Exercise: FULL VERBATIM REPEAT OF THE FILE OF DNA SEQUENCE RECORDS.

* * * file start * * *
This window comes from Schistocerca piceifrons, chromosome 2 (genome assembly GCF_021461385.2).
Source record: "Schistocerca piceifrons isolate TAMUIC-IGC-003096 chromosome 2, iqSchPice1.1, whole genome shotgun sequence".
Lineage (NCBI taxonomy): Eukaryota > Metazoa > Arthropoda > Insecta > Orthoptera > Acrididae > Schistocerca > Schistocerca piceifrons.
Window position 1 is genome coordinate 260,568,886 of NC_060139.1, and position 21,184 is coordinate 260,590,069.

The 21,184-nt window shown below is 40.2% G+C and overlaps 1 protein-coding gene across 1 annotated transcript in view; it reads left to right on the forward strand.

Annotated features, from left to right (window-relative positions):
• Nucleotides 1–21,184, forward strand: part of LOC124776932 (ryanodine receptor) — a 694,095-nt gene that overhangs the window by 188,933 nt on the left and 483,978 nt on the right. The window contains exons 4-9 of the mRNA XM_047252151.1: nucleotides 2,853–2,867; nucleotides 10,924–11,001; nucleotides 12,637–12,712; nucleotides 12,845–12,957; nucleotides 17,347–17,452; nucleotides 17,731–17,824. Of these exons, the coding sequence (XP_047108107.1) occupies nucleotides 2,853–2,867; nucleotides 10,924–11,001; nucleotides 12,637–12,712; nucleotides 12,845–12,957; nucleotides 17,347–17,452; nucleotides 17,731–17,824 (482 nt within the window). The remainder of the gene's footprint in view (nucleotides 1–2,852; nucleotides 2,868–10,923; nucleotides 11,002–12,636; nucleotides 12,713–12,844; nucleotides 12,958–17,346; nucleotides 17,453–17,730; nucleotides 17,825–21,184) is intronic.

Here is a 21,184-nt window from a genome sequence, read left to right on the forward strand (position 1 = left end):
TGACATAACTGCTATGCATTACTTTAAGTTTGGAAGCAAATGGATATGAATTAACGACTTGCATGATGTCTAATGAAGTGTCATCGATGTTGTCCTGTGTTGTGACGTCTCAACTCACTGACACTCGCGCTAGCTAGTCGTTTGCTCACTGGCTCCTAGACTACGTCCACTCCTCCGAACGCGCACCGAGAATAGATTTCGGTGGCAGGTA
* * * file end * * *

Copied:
This window comes from Schistocerca piceifrons, chromosome 2 (genome assembly GCF_021461385.2).
Source record: "Schistocerca piceifrons isolate TAMUIC-IGC-003096 chromosome 2, iqSchPice1.1, whole genome shotgun sequence".
Lineage (NCBI taxonomy): Eukaryota > Metazoa > Arthropoda > Insecta > Orthoptera > Acrididae > Schistocerca > Schistocerca piceifrons.
Window position 1 is genome coordinate 260,568,886 of NC_060139.1, and position 21,184 is coordinate 260,590,069.

The 21,184-nt window shown below is 40.2% G+C and overlaps 1 protein-coding gene across 1 annotated transcript in view; it reads left to right on the forward strand.

Annotated features, from left to right (window-relative positions):
• Nucleotides 1–21,184, forward strand: part of LOC124776932 (ryanodine receptor) — a 694,095-nt gene that overhangs the window by 188,933 nt on the left and 483,978 nt on the right. The window contains exons 4-9 of the mRNA XM_047252151.1: nucleotides 2,853–2,867; nucleotides 10,924–11,001; nucleotides 12,637–12,712; nucleotides 12,845–12,957; nucleotides 17,347–17,452; nucleotides 17,731–17,824. Of these exons, the coding sequence (XP_047108107.1) occupies nucleotides 2,853–2,867; nucleotides 10,924–11,001; nucleotides 12,637–12,712; nucleotides 12,845–12,957; nucleotides 17,347–17,452; nucleotides 17,731–17,824 (482 nt within the window). The remainder of the gene's footprint in view (nucleotides 1–2,852; nucleotides 2,868–10,923; nucleotides 11,002–12,636; nucleotides 12,713–12,844; nucleotides 12,958–17,346; nucleotides 17,453–17,730; nucleotides 17,825–21,184) is intronic.

Here is a 21,184-nt window from a genome sequence, read left to right on the forward strand (position 1 = left end):
TGACATAACTGCTATGCATTACTTTAAGTTTGGAAGCAAATGGATATGAATTAACGACTTGCATGATGTCTAATGAAGTGTCATCGATGTTGTCCTGTGTTGTGACGTCTCAACTCACTGACACTCGCGCTAGCTAGTCGTTTGCTCACTGGCTCCTAGACTACGTCCACTCCTCCGAACGCGCACCGAGAATAGATTTCGGTGGCAGGTA